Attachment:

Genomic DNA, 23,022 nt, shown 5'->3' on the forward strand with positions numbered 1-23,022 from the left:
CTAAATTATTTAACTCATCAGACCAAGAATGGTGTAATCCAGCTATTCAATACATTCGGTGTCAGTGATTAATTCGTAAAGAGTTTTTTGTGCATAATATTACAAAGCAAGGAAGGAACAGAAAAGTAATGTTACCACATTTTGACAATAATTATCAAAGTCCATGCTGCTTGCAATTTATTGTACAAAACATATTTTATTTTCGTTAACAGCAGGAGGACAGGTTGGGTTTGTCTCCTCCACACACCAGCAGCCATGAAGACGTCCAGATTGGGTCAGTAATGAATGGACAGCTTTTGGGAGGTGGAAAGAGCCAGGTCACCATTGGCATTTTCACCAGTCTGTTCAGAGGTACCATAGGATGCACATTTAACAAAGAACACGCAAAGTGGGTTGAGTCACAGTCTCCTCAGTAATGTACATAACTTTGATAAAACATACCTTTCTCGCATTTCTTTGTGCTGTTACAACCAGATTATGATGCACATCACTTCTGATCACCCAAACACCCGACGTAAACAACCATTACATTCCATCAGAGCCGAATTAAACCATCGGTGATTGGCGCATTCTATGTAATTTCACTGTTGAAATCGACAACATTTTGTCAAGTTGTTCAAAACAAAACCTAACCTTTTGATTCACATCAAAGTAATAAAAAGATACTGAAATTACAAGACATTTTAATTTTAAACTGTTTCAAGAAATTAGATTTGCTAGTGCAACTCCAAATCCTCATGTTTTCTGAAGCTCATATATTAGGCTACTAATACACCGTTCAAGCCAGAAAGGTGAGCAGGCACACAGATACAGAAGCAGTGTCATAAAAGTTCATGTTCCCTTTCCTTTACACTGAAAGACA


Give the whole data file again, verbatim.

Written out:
Genomic DNA, 23,022 nt, shown 5'->3' on the forward strand with positions numbered 1-23,022 from the left:
CTAAATTATTTAACTCATCAGACCAAGAATGGTGTAATCCAGCTATTCAATACATTCGGTGTCAGTGATTAATTCGTAAAGAGTTTTTTGTGCATAATATTACAAAGCAAGGAAGGAACAGAAAAGTAATGTTACCACATTTTGACAATAATTATCAAAGTCCATGCTGCTTGCAATTTATTGTACAAAACATATTTTATTTTCGTTAACAGCAGGAGGACAGGTTGGGTTTGTCTCCTCCACACACCAGCAGCCATGAAGACGTCCAGATTGGGTCAGTAATGAATGGACAGCTTTTGGGAGGTGGAAAGAGCCAGGTCACCATTGGCATTTTCACCAGTCTGTTCAGAGGTACCATAGGATGCACATTTAACAAAGAACACGCAAAGTGGGTTGAGTCACAGTCTCCTCAGTAATGTACATAACTTTGATAAAACATACCTTTCTCGCATTTCTTTGTGCTGTTACAACCAGATTATGATGCACATCACTTCTGATCACCCAAACACCCGACGTAAACAACCATTACATTCCATCAGAGCCGAATTAAACCATCGGTGATTGGCGCATTCTATGTAATTTCACTGTTGAAATCGACAACATTTTGTCAAGTTGTTCAAAACAAAACCTAACCTTTTGATTCACATCAAAGTAATAAAAAGATACTGAAATTACAAGACATTTTAATTTTAAACTGTTTCAAGAAATTAGATTTGCTAGTGCAACTCCAAATCCTCATGTTTTCTGAAGCTCATATATTAGGCTACTAATACACCGTTCAAGCCAGAAAGGTGAGCAGGCACACAGATACAGAAGCAGTGTCATAAAAGTTCATGTTCCCTTTCCTTTACACTGAAAGACA